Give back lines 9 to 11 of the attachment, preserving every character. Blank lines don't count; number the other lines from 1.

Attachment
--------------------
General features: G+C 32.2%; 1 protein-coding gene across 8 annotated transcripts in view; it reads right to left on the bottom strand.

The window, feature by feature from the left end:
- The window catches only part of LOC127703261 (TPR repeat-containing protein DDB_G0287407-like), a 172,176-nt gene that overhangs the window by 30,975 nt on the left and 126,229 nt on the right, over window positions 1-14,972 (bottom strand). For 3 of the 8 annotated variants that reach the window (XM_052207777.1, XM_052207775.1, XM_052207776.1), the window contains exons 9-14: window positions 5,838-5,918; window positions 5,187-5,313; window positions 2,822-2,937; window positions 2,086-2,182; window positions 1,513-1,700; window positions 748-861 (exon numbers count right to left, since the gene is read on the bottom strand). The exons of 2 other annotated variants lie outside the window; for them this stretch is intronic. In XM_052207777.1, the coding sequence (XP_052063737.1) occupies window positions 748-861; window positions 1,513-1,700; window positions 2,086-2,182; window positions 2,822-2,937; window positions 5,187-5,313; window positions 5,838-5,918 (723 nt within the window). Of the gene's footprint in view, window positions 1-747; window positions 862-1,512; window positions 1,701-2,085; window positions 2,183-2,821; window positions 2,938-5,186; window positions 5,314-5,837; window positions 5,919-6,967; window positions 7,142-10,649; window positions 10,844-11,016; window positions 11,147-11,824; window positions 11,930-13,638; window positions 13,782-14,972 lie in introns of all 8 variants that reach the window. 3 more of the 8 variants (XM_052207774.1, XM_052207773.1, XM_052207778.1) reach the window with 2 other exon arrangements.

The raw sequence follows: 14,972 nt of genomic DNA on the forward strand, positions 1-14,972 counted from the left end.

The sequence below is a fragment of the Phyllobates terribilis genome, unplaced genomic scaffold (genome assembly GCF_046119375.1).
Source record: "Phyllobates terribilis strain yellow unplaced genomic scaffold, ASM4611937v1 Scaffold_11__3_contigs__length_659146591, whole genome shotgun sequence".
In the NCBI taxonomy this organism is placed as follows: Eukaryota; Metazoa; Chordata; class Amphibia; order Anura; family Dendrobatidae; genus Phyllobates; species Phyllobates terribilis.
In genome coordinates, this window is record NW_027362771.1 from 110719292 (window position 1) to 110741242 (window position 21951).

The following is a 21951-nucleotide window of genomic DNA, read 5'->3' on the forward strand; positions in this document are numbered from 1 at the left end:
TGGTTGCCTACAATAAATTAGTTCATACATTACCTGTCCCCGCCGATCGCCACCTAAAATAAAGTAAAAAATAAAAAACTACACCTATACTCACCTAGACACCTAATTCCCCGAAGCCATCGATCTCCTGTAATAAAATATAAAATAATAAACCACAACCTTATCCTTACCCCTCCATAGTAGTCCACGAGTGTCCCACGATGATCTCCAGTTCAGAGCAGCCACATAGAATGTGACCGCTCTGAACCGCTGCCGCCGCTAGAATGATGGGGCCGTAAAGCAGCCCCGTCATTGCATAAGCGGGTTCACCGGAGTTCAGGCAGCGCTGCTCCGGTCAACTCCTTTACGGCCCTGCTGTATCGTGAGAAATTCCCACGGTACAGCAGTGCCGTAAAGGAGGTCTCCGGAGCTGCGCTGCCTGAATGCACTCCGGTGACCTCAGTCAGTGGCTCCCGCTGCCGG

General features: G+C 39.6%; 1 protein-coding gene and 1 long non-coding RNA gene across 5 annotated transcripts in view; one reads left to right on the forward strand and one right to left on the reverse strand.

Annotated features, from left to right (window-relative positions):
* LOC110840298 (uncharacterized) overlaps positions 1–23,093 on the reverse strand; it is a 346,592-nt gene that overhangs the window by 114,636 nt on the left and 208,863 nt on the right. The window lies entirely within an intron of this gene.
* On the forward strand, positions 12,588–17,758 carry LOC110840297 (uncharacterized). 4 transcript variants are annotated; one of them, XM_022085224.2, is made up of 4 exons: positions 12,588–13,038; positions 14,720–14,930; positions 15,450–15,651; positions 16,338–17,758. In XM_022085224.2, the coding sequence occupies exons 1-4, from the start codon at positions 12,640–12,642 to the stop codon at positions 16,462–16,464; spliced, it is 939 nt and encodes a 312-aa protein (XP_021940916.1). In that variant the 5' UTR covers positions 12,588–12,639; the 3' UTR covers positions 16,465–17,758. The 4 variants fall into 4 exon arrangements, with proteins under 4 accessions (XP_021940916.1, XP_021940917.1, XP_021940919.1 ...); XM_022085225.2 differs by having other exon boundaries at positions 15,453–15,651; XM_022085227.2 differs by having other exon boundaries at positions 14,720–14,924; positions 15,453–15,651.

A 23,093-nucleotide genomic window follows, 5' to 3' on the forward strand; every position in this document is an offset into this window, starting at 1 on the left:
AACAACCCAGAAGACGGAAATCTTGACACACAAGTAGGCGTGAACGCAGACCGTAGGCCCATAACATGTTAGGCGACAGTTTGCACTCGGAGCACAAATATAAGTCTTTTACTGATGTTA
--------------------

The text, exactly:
The following is a 21951-nucleotide window of genomic DNA, read 5'->3' on the forward strand; positions in this document are numbered from 1 at the left end:
TGGTTGCCTACAATAAATTAGTTCATACATTACCTGTCCCCGCCGATCGCCACCTAAAATAAAGTAAAAAATAAAAAACTACACCTATACTCACCTAGACACCTAATTCCCCGAAGCCATCGATCTCCTGTAATAAAATATAAAATAATAAACCACAACCTTATCCTTACCCCTCCATAGTAGTCCACGAGTGTCCCACGATGATCTCCAGTTCAGAGCAGCCACATAGAATGTGACCGCTCTGAACCGCTGCCGCCGCTAGAATGATGGGGCCGTAAAGCAGCCCCGTCATTGCATAAGCGGGTTCACCGGAGTTCAGGCAGCGCTGCTCCGGTCAACTCCTTTACGGCCCTGCTGTATCGTGAGAAATTCCCACGGTACAGCAGTGCCGTAAAGGAGGTCTCCGGAGCTGCGCTGCCTGAATGCACTCCGGTGACCTCAGTCAGTGGCTCCCGCTGCCGG

General features: G+C 39.6%; 1 protein-coding gene and 1 long non-coding RNA gene across 5 annotated transcripts in view; one reads left to right on the forward strand and one right to left on the reverse strand.